Multiculturalism and Ethnic Studies Collections

Uncover opportunities for interdisciplinary exploration into the documentation and study of race and ethnicity at Harvard and globally.
Water carrier, Sicuani, Southern Peru. From the Records of the Harvard College Observatory. View Details.
Harvard University Archives

The Harvard University Archives' collections useful for multiculturalism and ethnic studies include a wide range of primary source materials related to the history, philosophy, language, and culture of peoples of different ethnic, religious, and racial backgrounds.

Thera excavation slides, Thera-Santorini excavation, 1968.
Thera excavation slides, Thera-Santorini excavation, 1968. View Details.
Harvard University Archives

These collections explore a wide variety of themes, including:

  • migration and immigration
  • native North and South American colonization
  • indigenous and ancient civilizations
  • anthropology and ethnography
  • linguistics
  • archeology

Encompassing both the intellectual investigation of these subject areas and first-hand documentation of indigenous civilizations and cultures, materials come from a variety of sources and appear in different formats. Examples of these collections include the archives of:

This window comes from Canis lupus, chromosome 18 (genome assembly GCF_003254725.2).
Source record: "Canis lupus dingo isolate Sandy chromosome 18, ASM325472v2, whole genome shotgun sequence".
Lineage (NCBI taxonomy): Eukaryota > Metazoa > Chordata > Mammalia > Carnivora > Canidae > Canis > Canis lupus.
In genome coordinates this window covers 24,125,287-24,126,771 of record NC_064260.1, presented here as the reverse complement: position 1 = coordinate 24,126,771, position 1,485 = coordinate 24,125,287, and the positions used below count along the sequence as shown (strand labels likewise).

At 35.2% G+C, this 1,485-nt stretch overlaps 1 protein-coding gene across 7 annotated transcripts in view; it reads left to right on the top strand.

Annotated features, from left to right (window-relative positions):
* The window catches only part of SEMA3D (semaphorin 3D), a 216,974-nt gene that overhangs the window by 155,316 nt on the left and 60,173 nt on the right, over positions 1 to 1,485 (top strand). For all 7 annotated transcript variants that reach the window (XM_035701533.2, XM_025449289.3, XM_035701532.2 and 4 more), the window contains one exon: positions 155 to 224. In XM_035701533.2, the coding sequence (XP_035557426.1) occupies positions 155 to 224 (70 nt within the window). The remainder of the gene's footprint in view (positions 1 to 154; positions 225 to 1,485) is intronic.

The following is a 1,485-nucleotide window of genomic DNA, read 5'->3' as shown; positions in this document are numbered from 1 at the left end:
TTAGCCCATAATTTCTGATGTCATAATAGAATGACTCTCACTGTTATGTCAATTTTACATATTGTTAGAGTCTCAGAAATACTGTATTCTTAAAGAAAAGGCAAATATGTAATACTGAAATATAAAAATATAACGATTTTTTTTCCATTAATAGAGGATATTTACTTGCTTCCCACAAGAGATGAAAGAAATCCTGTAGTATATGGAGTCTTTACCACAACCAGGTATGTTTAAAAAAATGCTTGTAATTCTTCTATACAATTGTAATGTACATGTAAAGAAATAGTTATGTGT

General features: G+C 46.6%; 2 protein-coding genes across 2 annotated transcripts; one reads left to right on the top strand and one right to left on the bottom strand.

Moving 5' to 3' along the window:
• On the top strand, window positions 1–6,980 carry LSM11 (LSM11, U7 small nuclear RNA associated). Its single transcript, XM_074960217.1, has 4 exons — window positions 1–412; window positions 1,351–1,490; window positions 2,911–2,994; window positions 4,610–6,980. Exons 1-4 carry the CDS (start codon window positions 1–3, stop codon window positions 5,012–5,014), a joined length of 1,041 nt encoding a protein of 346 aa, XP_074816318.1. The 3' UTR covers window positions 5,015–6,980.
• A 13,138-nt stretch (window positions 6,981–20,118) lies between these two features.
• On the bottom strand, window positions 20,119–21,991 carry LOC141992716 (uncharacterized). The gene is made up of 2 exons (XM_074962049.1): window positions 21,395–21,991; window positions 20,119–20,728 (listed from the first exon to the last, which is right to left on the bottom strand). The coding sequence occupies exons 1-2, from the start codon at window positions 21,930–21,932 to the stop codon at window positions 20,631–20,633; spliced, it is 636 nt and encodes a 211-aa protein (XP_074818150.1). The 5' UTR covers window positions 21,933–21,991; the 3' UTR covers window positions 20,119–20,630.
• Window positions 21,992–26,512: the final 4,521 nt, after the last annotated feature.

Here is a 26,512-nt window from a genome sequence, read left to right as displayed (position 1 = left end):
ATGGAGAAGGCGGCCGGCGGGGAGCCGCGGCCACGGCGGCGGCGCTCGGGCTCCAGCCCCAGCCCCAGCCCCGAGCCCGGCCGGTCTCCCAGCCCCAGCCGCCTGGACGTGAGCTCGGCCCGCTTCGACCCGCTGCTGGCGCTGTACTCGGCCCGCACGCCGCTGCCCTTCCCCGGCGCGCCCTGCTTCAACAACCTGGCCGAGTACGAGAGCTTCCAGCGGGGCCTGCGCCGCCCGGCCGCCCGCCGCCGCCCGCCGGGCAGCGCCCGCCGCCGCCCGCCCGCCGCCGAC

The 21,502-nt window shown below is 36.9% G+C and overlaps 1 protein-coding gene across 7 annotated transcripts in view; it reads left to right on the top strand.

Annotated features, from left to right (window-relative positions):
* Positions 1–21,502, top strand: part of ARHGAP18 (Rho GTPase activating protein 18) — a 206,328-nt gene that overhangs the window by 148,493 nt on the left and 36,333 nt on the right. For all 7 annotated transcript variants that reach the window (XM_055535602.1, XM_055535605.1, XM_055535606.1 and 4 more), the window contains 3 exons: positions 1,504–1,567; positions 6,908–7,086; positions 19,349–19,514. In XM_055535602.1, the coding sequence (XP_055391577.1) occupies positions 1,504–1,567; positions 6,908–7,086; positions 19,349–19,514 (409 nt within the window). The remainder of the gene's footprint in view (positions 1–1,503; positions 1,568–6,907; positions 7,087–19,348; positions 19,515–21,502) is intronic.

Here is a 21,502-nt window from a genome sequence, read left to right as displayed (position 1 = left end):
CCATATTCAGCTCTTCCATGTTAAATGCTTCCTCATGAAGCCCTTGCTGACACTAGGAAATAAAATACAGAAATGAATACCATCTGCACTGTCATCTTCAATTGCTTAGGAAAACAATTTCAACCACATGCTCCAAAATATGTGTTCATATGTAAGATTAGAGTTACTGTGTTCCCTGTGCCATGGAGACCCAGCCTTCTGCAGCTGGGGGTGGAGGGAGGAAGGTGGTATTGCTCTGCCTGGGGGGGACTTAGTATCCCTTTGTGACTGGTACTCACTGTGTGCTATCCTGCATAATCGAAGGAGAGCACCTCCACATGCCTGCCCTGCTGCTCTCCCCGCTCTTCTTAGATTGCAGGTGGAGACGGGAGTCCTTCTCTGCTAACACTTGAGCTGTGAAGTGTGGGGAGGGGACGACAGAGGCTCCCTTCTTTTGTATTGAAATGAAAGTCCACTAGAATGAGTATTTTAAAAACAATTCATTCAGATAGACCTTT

Kun-hua Ko, an instructor in Chinese at Harvard, circa 1880.
Kun-hua Ko, an instructor in Chinese at Harvard, circa 1880. View Details.
Harvard University Archives

The 17th and 18th century collections chronicle early colonization of North America by European settlers of Massachusetts and other parts of New England in a variety of ways. For example, they reveal the relationships between local Native American nations and Harvard, Harvard’s endeavor to establish the Indian College, and the Mashpee Revolt of 1833.

Rabbinical manuscripts of Judah Monis, circa 1700s.
Rabbinical manuscripts of Judah Monis, circa 1700s. View Details.
Harvard University Archives

These collections are also rich in audio-visual accounts of world cultures and geography. Highlights include:

  • The records of the Harvard College Observatory’s Boyden Station, which contain extensive photographic and hand-drawn documentation of the people and landscape of Peru and Chile in the late 19th and early 20th centuries
  • Linguist Karl van Duyn Teeter’s research data, which contains recordings of the last native speaker of the Wiyot language, Della Prince
  • Archeologist Emily Dickinson Townsend Vermeule’s records of excavations in Greece and Cyprus, which include contemporary slides and photos of these archaeological sites

Accessing These Materials

This guide details how to access materials held by the Harvard University Archives.

Contact

Harvard University Archives